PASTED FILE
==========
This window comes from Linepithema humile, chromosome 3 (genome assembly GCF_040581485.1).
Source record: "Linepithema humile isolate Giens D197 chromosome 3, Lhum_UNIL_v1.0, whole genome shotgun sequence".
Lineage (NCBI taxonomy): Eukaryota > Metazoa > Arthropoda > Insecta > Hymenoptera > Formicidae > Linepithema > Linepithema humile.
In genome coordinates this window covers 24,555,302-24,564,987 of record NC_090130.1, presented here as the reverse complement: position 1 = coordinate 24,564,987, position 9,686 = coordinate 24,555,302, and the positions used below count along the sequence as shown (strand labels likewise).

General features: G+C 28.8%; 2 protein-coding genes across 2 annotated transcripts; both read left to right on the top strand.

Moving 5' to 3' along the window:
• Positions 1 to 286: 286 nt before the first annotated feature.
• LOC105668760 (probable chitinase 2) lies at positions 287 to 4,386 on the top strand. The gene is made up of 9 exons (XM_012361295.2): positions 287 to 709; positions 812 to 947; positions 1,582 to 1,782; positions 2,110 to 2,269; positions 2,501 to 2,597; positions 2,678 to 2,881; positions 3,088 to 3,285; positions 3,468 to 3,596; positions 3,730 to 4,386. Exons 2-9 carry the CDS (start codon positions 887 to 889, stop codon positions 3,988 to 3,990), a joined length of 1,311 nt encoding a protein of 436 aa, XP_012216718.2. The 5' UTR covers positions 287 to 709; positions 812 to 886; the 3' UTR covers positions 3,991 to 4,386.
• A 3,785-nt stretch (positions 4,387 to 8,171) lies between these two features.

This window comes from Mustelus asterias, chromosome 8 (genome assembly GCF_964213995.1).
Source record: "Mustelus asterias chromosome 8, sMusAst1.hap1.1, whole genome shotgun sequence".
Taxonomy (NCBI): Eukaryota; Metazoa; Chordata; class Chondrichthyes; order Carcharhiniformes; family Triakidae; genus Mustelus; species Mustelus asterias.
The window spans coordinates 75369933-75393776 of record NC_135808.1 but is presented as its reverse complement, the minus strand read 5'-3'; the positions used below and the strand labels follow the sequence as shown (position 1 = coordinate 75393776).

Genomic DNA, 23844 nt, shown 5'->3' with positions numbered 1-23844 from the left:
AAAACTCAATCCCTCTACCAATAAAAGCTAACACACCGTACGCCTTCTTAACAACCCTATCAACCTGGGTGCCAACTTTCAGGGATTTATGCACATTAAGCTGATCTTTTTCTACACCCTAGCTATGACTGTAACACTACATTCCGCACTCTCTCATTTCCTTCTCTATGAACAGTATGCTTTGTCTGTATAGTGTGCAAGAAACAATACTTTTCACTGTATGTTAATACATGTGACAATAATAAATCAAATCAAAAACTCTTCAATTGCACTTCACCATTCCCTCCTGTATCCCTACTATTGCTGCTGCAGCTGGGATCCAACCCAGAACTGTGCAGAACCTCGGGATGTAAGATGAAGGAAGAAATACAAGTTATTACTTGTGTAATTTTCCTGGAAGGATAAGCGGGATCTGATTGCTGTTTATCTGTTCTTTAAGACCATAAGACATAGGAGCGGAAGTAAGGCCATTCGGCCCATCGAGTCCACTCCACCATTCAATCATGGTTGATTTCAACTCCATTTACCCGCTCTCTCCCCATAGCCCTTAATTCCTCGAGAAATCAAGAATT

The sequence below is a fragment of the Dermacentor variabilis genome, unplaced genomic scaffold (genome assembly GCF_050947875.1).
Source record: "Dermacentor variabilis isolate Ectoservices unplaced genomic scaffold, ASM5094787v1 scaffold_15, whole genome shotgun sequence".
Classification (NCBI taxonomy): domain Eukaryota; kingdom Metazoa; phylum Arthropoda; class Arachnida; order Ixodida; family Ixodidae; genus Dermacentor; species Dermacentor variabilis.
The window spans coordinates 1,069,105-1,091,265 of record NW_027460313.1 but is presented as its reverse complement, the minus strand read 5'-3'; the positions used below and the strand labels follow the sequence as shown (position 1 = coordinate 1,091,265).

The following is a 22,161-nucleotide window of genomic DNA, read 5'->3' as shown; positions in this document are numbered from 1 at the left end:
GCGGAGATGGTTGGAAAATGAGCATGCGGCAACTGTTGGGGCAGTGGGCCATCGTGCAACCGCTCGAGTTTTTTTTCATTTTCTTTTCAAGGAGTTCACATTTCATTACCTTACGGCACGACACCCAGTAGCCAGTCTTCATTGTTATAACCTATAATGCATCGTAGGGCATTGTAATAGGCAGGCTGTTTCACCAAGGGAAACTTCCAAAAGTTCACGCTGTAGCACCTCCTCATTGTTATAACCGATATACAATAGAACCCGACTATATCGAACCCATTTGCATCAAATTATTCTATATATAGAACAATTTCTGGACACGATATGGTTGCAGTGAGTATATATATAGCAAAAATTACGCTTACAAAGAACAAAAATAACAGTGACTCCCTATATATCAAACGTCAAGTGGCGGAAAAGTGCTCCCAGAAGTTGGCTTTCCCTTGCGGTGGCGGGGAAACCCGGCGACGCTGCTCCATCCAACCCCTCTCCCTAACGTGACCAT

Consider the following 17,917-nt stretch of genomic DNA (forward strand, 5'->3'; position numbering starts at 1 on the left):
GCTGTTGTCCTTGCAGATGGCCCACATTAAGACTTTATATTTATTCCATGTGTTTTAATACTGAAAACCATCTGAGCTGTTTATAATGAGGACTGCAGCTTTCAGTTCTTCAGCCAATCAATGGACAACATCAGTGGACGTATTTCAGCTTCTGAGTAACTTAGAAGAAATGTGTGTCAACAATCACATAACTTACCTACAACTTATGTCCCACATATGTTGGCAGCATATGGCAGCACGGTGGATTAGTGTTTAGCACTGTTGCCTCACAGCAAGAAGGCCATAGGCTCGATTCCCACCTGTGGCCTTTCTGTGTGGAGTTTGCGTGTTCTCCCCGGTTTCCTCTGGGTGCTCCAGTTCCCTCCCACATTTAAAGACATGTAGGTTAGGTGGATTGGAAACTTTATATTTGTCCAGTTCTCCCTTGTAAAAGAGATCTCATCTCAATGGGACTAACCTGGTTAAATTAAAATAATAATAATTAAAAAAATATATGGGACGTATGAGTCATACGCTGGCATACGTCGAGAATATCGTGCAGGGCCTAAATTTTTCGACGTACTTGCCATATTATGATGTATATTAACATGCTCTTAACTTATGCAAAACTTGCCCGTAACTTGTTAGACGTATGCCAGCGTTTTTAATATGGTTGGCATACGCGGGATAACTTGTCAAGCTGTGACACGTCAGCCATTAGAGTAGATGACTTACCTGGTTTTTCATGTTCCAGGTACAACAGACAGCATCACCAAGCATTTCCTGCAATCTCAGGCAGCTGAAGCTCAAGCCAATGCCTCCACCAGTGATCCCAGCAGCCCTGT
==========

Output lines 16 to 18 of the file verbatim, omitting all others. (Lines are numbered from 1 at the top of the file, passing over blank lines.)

The sequence below is a fragment of the Dermacentor variabilis genome, unplaced genomic scaffold (genome assembly GCF_050947875.1).
Source record: "Dermacentor variabilis isolate Ectoservices unplaced genomic scaffold, ASM5094787v1 scaffold_15, whole genome shotgun sequence".
Classification (NCBI taxonomy): domain Eukaryota; kingdom Metazoa; phylum Arthropoda; class Arachnida; order Ixodida; family Ixodidae; genus Dermacentor; species Dermacentor variabilis.